As I thought over all of the things I could write about, it became obvious to me that the most significant change I have made in my classroom has been orthographic mapping:  






                     One of the most difficult aspects of learning to read is learning to process graphemes accurately, automatically, and quickly (Ehri, 1987). It's a skill that distinguishes good readers from bad readers, and in my experience, this is a skill that many kindergarten students struggle with. 

    So now that we know WHAT orthographic mapping is, how do we get our students to DO it?


   As this chart displays, orthographic mapping occurs when students have sufficient letter-sound knowledge AND Phonemic Awareness proficiency. My takeaway from this is that I need to teach phonemic awareness skills explicitly and systematically. I’ve also spent a lot of time figuring out the best way to do this and decided that, for me, it’s by doing the daily Heggerty Phonemic Awareness Lessons. I do this as a whole group, and it only takes about 10 minutes a day! Heggerty gives me the biggest return on my instructional time – we hit so many skills during that 10 minutes, from basic rhyming and beginning sound to the more advanced skills of deleting and substituting phonemes! Our PTO was kind enough to buy this for my classroom, but since it’s only $89 and you can use it year after year, I think it’s worth it to buy it yourself if you can’t get your admin or PTO to purchase it for you.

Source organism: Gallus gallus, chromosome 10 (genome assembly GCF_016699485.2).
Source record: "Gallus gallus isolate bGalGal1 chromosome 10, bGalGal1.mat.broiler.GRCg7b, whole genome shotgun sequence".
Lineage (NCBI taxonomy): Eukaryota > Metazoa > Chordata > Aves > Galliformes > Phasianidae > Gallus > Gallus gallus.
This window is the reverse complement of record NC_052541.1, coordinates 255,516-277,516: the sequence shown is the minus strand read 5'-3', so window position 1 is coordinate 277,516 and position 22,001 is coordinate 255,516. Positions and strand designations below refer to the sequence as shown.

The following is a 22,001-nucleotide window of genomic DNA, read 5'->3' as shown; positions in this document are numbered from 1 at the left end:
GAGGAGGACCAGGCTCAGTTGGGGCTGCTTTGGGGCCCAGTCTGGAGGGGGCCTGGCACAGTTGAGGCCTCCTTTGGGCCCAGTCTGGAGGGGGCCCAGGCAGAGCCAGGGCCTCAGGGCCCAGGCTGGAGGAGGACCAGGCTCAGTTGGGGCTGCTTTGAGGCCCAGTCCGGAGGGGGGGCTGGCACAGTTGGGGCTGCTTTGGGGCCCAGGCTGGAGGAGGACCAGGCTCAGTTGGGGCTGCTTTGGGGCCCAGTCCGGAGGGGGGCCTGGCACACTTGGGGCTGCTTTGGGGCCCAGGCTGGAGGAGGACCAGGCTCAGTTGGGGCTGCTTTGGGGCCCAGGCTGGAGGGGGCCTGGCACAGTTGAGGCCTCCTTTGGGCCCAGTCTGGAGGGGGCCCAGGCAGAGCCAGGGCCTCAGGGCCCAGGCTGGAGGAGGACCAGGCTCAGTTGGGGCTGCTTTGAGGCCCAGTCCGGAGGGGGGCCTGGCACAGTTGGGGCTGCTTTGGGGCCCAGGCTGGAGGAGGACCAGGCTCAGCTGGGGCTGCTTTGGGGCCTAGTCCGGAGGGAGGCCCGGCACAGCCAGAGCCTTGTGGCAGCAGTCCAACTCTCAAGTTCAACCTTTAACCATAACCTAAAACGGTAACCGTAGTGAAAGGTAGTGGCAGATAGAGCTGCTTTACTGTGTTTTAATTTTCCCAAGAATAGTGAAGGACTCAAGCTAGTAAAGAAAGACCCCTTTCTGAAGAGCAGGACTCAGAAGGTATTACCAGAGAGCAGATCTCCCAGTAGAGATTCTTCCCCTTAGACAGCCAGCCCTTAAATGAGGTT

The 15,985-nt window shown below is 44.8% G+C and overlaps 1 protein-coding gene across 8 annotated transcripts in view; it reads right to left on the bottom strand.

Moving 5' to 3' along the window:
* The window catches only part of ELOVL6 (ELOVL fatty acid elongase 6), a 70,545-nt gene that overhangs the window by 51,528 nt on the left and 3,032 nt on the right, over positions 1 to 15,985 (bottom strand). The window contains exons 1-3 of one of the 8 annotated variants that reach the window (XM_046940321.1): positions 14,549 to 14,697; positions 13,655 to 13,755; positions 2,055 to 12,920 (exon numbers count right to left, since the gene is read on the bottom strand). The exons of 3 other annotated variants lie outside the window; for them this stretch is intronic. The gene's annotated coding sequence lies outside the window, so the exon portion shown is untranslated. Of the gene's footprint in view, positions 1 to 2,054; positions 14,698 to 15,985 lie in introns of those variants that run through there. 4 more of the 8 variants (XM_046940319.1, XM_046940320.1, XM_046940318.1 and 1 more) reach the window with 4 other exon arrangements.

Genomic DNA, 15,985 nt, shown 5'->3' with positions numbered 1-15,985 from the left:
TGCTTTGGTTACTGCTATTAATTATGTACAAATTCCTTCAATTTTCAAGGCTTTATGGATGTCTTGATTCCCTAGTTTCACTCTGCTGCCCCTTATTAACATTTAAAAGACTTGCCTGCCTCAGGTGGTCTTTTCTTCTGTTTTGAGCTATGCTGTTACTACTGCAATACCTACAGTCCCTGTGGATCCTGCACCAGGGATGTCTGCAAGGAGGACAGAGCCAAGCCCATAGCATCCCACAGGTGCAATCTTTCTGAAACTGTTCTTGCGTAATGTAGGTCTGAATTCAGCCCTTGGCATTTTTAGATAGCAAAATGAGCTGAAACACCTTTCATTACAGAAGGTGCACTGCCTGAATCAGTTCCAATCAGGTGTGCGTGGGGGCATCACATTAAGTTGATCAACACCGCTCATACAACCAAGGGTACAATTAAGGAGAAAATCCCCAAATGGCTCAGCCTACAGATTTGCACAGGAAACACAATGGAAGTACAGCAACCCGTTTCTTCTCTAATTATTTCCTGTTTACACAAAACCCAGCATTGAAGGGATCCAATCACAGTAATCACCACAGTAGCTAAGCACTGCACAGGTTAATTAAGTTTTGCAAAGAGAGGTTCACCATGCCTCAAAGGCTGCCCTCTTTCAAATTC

Once your students can HEAR the sounds in spoken language and are learning grapheme-phoneme correspondence, it's time to start decoding. Interestingly, according to Dr. Kilpatrick (2015), reading practice can either be the key to becoming a better reader, or it can have very little benefit. Doesn't that just go against everything we've believed for so long?! For children who can orthographically map, reading practice is essential, but if a child cannot orthographically map then all the reading practice in the world will not make a difference. First, they need to develop phonemic and letter-sound proficiency so that they can start orthographic mapping (Kilpatrick, 2015).